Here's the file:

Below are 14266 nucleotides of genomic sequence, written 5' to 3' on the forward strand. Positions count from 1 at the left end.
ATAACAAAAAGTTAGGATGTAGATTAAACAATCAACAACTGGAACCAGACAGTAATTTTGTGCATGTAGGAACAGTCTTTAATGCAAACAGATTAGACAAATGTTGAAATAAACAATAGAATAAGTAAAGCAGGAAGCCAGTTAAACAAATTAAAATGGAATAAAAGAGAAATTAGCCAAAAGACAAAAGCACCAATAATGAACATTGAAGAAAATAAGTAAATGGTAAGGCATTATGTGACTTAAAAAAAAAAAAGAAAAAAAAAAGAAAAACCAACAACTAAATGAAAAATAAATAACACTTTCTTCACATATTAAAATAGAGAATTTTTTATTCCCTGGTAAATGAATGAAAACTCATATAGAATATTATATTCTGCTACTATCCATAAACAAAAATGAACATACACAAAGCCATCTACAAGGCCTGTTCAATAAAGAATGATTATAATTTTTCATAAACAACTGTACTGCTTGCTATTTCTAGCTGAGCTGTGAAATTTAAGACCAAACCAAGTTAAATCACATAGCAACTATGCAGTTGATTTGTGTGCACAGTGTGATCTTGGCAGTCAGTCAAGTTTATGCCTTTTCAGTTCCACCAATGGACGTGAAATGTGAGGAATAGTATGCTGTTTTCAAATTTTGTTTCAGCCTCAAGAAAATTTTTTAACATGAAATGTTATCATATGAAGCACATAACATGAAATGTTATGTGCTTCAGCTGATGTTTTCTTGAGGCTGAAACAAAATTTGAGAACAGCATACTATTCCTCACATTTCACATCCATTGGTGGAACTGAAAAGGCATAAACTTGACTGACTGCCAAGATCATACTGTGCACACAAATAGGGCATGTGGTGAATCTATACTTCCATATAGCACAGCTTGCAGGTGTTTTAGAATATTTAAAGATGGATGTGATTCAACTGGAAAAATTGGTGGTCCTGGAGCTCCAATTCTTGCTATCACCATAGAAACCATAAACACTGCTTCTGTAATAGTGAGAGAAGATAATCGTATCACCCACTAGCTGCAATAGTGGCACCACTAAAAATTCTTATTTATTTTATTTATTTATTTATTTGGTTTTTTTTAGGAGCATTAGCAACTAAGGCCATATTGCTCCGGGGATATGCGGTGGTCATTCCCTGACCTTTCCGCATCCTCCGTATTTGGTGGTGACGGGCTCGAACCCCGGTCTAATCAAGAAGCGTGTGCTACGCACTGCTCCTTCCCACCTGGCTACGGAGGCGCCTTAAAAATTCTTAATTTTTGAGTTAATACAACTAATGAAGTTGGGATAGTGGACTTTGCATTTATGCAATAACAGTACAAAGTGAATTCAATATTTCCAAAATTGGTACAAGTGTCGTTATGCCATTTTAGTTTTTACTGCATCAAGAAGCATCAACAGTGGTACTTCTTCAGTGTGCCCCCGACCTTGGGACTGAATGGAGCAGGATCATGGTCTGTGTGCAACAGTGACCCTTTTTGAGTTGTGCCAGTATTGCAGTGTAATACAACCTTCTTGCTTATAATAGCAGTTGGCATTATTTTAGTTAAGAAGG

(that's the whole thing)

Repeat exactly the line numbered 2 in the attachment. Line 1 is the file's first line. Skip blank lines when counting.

ATAACAAAAAGTTAGGATGTAGATTAAACAATCAACAACTGGAACCAGACAGTAATTTTGTGCATGTAGGAACAGTCTTTAATGCAAACAGATTAGACAAATGTTGAAATAAACAATAGAATAAGTAAAGCAGGAAGCCAGTTAAACAAATTAAAATGGAATAAAAGAGAAATTAGCCAAAAGACAAAAGCACCAATAATGAACATTGAAGAAAATAAGTAAATGGTAAGGCATTATGTGACTTAAAAAAAAAAAAGAAAAAAAAAAGAAAAACCAACAACTAAATGAAAAATAAATAACACTTTCTTCACATATTAAAATAGAGAATTTTTTATTCCCTGGTAAATGAATGAAAACTCATATAGAATATTATATTCTGCTACTATCCATAAACAAAAATGAACATACACAAAGCCATCTACAAGGCCTGTTCAATAAAGAATGATTATAATTTTTCATAAACAACTGTACTGCTTGCTATTTCTAGCTGAGCTGTGAAATTTAAGACCAAACCAAGTTAAATCACATAGCAACTATGCAGTTGATTTGTGTGCACAGTGTGATCTTGGCAGTCAGTCAAGTTTATGCCTTTTCAGTTCCACCAATGGACGTGAAATGTGAGGAATAGTATGCTGTTTTCAAATTTTGTTTCAGCCTCAAGAAAATTTTTTAACATGAAATGTTATCATATGAAGCACATAACATGAAATGTTATGTGCTTCAGCTGATGTTTTCTTGAGGCTGAAACAAAATTTGAGAACAGCATACTATTCCTCACATTTCACATCCATTGGTGGAACTGAAAAGGCATAAACTTGACTGACTGCCAAGATCATACTGTGCACACAAATAGGGCATGTGGTGAATCTATACTTCCATATAGCACAGCTTGCAGGTGTTTTAGAATATTTAAAGATGGATGTGATTCAACTGGAAAAATTGGTGGTCCTGGAGCTCCAATTCTTGCTATCACCATAGAAACCATAAACACTGCTTCTGTAATAGTGAGAGAAGATAATCGTATCACCCACTAGCTGCAATAGTGGCACCACTAAAAATTCTTATTTATTTTATTTATTTATTTATTTGGTTTTTTTTAGGAGCATTAGCAACTAAGGCCATATTGCTCCGGGGATATGCGGTGGTCATTCCCTGACCTTTCCGCATCCTCCGTATTTGGTGGTGACGGGCTCGAACCCCGGTCTAATCAAGAAGCGTGTGCTACGCACTGCTCCTTCCCACCTGGCTACGGAGGCGCCTTAAAAATTCTTAATTTTTGAGTTAATACAACTAATGAAGTTGGGATAGTGGACTTTGCATTTATGCAATAACAGTACAAAGTGAATTCAATATTTCCAAAATTGGTACAAGTGTCGTTATGCCATTTTAGTTTTTACTGCATCAAGAAGCATCAACAGTGGTACTTCTTCAGTGTGCCCCCGACCTTGGGACTGAATGGAGCAGGATCATGGTCTGTGTGCAACAGTGACCCTTTTTGAGTTGTGCCAGTATTGCAGTGTAATACAACCTTCTTGCTTATAATAGCAGTTGGCATTATTTTAGTTAAGAAGG